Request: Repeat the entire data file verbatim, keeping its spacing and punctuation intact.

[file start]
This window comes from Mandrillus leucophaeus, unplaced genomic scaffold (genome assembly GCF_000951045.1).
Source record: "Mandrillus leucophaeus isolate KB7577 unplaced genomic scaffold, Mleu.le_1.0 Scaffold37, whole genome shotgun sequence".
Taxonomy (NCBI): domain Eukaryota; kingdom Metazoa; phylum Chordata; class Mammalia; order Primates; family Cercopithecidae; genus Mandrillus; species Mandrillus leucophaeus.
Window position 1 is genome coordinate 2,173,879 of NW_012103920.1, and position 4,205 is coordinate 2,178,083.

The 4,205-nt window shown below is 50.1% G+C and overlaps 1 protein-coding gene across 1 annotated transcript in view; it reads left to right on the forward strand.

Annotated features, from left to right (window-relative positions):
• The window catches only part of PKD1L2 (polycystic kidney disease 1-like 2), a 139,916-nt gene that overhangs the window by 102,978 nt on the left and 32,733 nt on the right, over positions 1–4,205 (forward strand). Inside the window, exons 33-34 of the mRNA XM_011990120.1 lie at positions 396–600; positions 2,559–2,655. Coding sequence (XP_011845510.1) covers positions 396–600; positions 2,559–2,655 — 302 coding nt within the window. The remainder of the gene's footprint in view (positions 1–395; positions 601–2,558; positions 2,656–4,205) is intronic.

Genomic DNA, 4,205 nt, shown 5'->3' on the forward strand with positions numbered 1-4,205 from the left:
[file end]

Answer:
This window comes from Mandrillus leucophaeus, unplaced genomic scaffold (genome assembly GCF_000951045.1).
Source record: "Mandrillus leucophaeus isolate KB7577 unplaced genomic scaffold, Mleu.le_1.0 Scaffold37, whole genome shotgun sequence".
Taxonomy (NCBI): domain Eukaryota; kingdom Metazoa; phylum Chordata; class Mammalia; order Primates; family Cercopithecidae; genus Mandrillus; species Mandrillus leucophaeus.
Window position 1 is genome coordinate 2,173,879 of NW_012103920.1, and position 4,205 is coordinate 2,178,083.

The 4,205-nt window shown below is 50.1% G+C and overlaps 1 protein-coding gene across 1 annotated transcript in view; it reads left to right on the forward strand.

Annotated features, from left to right (window-relative positions):
• The window catches only part of PKD1L2 (polycystic kidney disease 1-like 2), a 139,916-nt gene that overhangs the window by 102,978 nt on the left and 32,733 nt on the right, over positions 1–4,205 (forward strand). Inside the window, exons 33-34 of the mRNA XM_011990120.1 lie at positions 396–600; positions 2,559–2,655. Coding sequence (XP_011845510.1) covers positions 396–600; positions 2,559–2,655 — 302 coding nt within the window. The remainder of the gene's footprint in view (positions 1–395; positions 601–2,558; positions 2,656–4,205) is intronic.

Genomic DNA, 4,205 nt, shown 5'->3' on the forward strand with positions numbered 1-4,205 from the left: